Saturday, April 23, 2011

GE2011 - Don't discount Mr Chiam for his appearance

At first glance of the Straits Times below, the writer might seem to be publicising his "poor" health condition and appearance. But read in depth to find out that his condition isnt a big deal and the mind of the man is still sharp even in TV interviews that I have seen

He may talk slower, but don't discount him, because of his frail appearance. Judge him, and what his team, some of whom have pretty decent credentials can offer.

Bishan need a change after 24 years perhaps under DPM Wong Kan Seng? Surely 5 years w/o upgrading isnt much a BIG DEAL there?

Prime News
Home > Prime News > Story
ST, Apr 19, 2011
I'm fit to run, says Chiam

Opposition veteran Chiam See Tong, 76, says doctors have given him the go-ahead to stand for elections. Since a stroke in 2008, his posture is stooped and his movement slower but, in an interview yesterday, he said he exercises regularly, goes for walkabouts at least weekly and is ready for campaign action.

Chiam: I can still contribute like any ordinary person
Veteran MP had stroke but keeping fit through exercise and medication
By Jeremy Au Yong

Mr Chiam (centre) on a walkabout last Saturday with fellow Singapore People's Party candidates (from left) Wilfred Leung, Benjamin Pwee, Jimmy Lee and Mohamad Hamim Aliyas. The veteran MP, who had a stroke in 2008, says he has what it takes to go one more round. -- ST PHOTO: NG SOR LUAN

VETERAN opposition leader Chiam See Tong has been given the green light by his doctors to do battle at the next general election.

But the 76-year-old, a stroke victim, accepts that he could face another medical condition in the coming years: Parkinson's syndrome.

He revealed yesterday that he is fending it off by exercising regularly and taking medication to delay its onset.

Once a week, a fitness trainer comes to his home in Bukit Timah to strengthen his muscles. He rides an exercise bike for half an hour each day and swims regularly.

Said his wife Lina Chiam, 62: 'Strokes lead to Parkinson's. But how do you go about it? Do you wait for it?

'At the moment, he doesn't have Parkinson's or his hands would be shaking. But you have to exercise to defer it.'

Then, in reference to his plodding pace, she added: 'His movement is slower but after a stroke, people also have this kind of movement.'

The couple spoke candidly to The Straits Times about his health, showing no signs of being dispirited.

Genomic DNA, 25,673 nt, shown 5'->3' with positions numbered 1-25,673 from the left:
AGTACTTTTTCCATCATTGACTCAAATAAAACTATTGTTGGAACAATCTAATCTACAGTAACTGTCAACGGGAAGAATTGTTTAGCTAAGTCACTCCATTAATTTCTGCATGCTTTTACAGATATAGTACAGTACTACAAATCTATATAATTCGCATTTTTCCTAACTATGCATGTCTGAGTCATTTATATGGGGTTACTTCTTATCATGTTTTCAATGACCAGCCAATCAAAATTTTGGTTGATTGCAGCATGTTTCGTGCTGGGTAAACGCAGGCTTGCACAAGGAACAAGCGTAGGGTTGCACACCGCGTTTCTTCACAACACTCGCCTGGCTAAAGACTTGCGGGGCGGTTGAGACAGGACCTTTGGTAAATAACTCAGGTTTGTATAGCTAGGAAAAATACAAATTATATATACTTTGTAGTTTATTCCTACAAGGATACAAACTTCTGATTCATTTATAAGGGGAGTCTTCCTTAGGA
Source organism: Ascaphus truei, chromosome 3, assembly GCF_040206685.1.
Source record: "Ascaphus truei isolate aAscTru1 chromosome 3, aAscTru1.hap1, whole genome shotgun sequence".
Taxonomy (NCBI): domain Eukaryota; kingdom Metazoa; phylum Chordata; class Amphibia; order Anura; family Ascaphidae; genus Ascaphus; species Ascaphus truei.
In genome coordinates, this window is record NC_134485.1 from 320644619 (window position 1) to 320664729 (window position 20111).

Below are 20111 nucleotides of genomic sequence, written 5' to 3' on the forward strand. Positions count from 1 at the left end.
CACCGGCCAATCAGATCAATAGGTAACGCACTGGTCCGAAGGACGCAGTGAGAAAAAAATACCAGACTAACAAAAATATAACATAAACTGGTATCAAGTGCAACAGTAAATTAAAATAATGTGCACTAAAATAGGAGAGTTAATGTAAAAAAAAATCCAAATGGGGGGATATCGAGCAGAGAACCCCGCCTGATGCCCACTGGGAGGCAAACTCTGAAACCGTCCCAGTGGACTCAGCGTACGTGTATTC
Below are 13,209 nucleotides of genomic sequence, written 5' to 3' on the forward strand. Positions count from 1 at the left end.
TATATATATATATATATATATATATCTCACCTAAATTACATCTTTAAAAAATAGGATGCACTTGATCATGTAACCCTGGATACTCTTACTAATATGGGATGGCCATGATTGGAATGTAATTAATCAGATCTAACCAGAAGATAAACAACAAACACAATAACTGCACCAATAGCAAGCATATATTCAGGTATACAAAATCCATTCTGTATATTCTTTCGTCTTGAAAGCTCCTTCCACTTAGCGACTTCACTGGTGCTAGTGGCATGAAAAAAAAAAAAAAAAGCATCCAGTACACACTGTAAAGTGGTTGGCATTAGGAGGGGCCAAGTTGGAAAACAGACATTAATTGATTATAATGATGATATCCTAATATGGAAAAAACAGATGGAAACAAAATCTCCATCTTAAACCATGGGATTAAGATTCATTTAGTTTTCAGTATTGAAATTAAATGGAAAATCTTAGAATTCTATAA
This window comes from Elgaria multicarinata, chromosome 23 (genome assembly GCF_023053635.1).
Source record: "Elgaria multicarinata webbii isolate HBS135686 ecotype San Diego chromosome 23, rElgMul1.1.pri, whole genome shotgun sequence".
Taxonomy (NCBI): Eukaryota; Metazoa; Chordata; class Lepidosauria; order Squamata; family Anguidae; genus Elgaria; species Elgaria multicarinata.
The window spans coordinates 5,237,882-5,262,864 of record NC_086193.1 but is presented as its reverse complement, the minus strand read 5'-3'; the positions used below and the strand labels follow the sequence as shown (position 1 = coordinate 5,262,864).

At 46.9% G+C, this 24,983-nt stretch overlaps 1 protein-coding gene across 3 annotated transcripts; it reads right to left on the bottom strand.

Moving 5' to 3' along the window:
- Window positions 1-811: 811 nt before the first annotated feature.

Indeed, Mr Chiam is optimistic about his health, saying he has kept going because of his confidence in his own body.

'I have a feeling I will get well, this is something which is a passing phase. So I didn't bother to stop doing politics,' he said.

A person with Parkinson's syndrome displays the symptoms of someone with Parkinson's disease but does not have the nerve disorder.

The symptoms include having a stooped posture and slower movements.

Doctors The Straits Times spoke to said a stroke in the same area of the brain that is affected by Parkinson's disease can cause the syndrome.

During the near two-hour interview, the Chiams stressed that the long-serving MP who suffered a stroke in 2008 has what it takes to go one more round.

'He went to see doctors. Doctors did not advise him not to stand for election, they just leave it to him,' said Mrs Chiam.

Added Mr Chiam: 'I feel fit. I don't feel sickly, but you must remember I led a very active life when I was young.'

He was a school swimmer while at Anglo-Chinese School and an avid badminton player in university.

As Mr Chiam steps up his public appearances as election fewer heats up, his frail physique and hunched posture have come under the media spotlight, prompting questions on whether he is fit enough to mount a proper election bid.

Others have suggested that he should have stepped away from politics on a high, after winning in single-seat Potong Pasir at the 2006 polls.

Mr Chiam plans to lead a five-member team to contest the Bishan-Toa Payoh GRC while his wife is taking over the reins in Potong Pasir.

In shrugging off the doubters' comments, Mr Chiam showed a mind that was still sharp and lucid.

He did not stop after his stroke in 2008 because 'I seriously think I can contribute like any ordinary person'.

He added: 'I don't feel like I'm in a disadvantaged position. In fact, I still contribute as an MP quite fully. I still attend my Meet-the-People Sessions (MPS). I still go to Parliament. I still speak in Parliament.'

In fact, two weeks after the stroke, he was on his feet again, seeing to the needs of his constituents at his MPS.

He acknowledged his health has affected his work, 'but I don't let it bother me'.

In recent weeks, Mr Chiam has been showing just how much fight he still has in him.

During a walkabout in Thomson a month ago, he walked up a flight of about 30 steps unassisted. Since then, he has gone on walkabouts at least once a week, often staying on his feet for up to three hours.

'I do politics because I like it,' he said. 'It comes naturally to me. I enjoy meeting people. And I like competition. That is also part of my nature.'

When conversation turned to the topic of his political plans and how far ahead he was planning, Mr Chiam simply smiled and offered a cryptic answer: 'I'm thinking of the fine time I could have, the last few years of my life.'



'I don't feel like I'm in a disadvantaged position. In fact, I still contribute as an MP quite fully. I still attend my Meet-the-People Sessions. I still go to Parliament. I still speak in Parliament.'

Mr Chiam

1 comment:

  1. Hey, not the usual soccer post... nice for a change.